We have run this system or strategy for the last 10 – 11 years and when I first arrived at Kings we would probably only do a few of these Sundays a year, or more likely, one or two a term. I remember when Terry Virgo came to speak in the first couple of years of my time here - this was an encouragement to gather the whole church as well as any visitors - 205 attended. Last Sunday we had over 1000 in three meetings and we are now regularly seeing this level of attendance. The first time we hit the 1000 mark outside of the Christmas season (in September 08) was a Very High Sunday for us! After that Sunday we had 70 people to follow up who had all connected with God or had provided us with an opportunity to follow up and link them to a next step.
Simply put – examples of High Sundays are Christmas, Easter, Mothering Sunday, a dedication of new parents, a baptism, a guest speaker, a themed issue or a healing service. Actually, what would happen now is that we would be running – probably every other week – something which we would describe as a High Sunday. It is an event which will attract more people.
Friday, 18 September 2009
I always enjoy meeting up with Newfrontiers leaders from across London at the start of a new term and at our recent morning together I spoke about the key leadership lessons I had learnt in the past year – which seemed to be well received!
The highlight of the morning for me was hearing of the on-going success of the church plants in Camden (led by Stef Liston) and Greenwich (led by Stu Gibbs). Both these new churches are flourishing – praise God! It was also exciting to hear that our church planting agenda for London continues to progress, with plans to plant 4 churches in the next 2 years.
Roger & Elizabeth Smith are moving to Richmond-upon-Thames and are already gathering a small group.
Clive & Debbie Sharp are planting in Islington, while
Mark and Jen Waterfield are planning to start Sunday meetings in Newham around Easter 2010.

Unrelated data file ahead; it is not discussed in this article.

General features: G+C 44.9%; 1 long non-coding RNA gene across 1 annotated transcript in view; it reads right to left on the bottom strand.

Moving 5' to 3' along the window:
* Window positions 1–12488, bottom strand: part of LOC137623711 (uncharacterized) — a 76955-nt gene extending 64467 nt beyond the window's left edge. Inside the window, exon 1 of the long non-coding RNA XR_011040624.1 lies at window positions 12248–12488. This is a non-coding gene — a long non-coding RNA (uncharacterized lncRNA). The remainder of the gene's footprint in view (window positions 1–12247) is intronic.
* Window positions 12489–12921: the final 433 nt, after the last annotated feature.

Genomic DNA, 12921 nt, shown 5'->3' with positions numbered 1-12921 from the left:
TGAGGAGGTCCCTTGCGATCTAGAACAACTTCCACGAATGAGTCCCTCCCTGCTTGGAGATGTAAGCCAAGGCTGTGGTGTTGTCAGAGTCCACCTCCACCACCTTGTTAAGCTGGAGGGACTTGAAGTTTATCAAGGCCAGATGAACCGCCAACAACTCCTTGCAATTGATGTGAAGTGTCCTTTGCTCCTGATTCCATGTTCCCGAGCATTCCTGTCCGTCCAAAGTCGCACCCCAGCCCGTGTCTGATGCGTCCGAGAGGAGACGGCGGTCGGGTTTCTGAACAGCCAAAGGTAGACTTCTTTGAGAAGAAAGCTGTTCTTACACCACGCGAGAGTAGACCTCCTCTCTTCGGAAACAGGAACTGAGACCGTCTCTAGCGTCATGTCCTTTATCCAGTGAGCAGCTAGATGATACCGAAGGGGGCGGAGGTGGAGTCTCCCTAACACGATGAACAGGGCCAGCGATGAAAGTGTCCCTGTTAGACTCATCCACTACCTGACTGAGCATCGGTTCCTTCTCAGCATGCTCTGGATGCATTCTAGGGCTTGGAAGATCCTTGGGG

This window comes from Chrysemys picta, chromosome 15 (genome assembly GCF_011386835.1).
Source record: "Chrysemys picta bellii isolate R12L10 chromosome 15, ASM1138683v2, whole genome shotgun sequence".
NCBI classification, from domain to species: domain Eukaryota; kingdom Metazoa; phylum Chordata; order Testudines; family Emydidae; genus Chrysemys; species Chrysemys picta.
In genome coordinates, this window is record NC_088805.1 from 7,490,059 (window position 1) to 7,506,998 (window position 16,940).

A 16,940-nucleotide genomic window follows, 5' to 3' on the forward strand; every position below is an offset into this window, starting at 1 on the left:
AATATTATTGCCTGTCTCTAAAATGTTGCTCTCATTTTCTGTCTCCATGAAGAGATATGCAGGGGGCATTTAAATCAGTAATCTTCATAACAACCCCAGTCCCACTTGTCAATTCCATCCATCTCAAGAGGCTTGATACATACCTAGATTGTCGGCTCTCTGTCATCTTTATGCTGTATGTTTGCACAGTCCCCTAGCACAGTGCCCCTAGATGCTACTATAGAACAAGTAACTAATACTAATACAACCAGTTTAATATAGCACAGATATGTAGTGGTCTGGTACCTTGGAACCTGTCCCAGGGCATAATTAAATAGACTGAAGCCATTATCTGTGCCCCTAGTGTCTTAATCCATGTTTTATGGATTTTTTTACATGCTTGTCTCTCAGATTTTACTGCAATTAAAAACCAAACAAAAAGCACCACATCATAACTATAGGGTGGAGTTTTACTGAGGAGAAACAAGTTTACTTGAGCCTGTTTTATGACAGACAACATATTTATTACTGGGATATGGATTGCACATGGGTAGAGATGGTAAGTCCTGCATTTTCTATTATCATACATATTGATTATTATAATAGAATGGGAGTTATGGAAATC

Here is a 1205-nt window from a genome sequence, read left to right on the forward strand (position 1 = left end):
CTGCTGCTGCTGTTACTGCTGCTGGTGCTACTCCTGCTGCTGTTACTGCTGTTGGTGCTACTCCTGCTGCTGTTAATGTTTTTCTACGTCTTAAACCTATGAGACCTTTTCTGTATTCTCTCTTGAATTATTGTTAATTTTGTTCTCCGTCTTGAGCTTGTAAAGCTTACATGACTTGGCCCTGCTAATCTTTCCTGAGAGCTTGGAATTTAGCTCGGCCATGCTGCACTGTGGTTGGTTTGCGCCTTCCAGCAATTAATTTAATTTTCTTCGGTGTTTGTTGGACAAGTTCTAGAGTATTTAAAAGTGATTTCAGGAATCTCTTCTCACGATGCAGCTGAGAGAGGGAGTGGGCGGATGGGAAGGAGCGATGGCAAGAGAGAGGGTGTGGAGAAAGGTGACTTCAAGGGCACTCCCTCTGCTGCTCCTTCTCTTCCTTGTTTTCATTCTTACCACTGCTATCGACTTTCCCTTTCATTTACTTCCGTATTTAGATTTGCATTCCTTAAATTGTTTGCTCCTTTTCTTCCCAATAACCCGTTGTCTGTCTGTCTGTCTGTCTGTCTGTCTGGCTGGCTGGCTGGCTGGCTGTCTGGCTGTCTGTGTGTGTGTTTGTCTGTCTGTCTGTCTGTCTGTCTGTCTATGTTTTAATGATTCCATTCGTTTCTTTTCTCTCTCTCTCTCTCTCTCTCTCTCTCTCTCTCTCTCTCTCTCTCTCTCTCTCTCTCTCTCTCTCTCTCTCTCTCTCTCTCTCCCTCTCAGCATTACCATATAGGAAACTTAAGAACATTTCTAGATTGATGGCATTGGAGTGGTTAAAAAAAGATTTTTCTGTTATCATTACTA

Plans for a further church plant for North London will be confirmed in due course.
As we look to continue planting churches, the training of future leaders is a high priority in our movement. I am delighted to tell you that our London Training Base began this year’s programmes at full capacity with 40 trainees on FP Impact, 36 on Leadership Foundations and the exciting new Leadership Advanced phase being piloted in London with at least 10 trainees. The extension of the preaching training element within this course and the addition of a marriage in ministry module are very positive developments. This year we have had to turn away a number of later applicants on two of the courses – we anticipate that this rise in demand for training will continue and are already addressing the issue of future capacity.
On a more ‘personal’ note to King’s, I am excited to announce that Malcolm and Cathy Kyte are joining the team here at Catford. Malcolm has successfully led the church at Wimbledon for the last 15 years and is a valued part of the London team. He joins Kings at a time of accelerated growth as we look to build a leadership team to serve a church of 2000 and to fulfil our wider call. Malcolm will continue to serve on the Newfrontiers London team.
I look forward to seeing our London church leaders and their wives on 20-22nd November in Bedfordshire for a time of rest and spiritual refreshment.
Looking ahead to ‘Together at Butlins’ at Bognor – we received some excellent feedback from this event last year and would want to encourage as many as possible of the churches in London to be there and not miss out on a great event! We are looking for between 4500 and 5000 to attend, so please encourage your people to book early!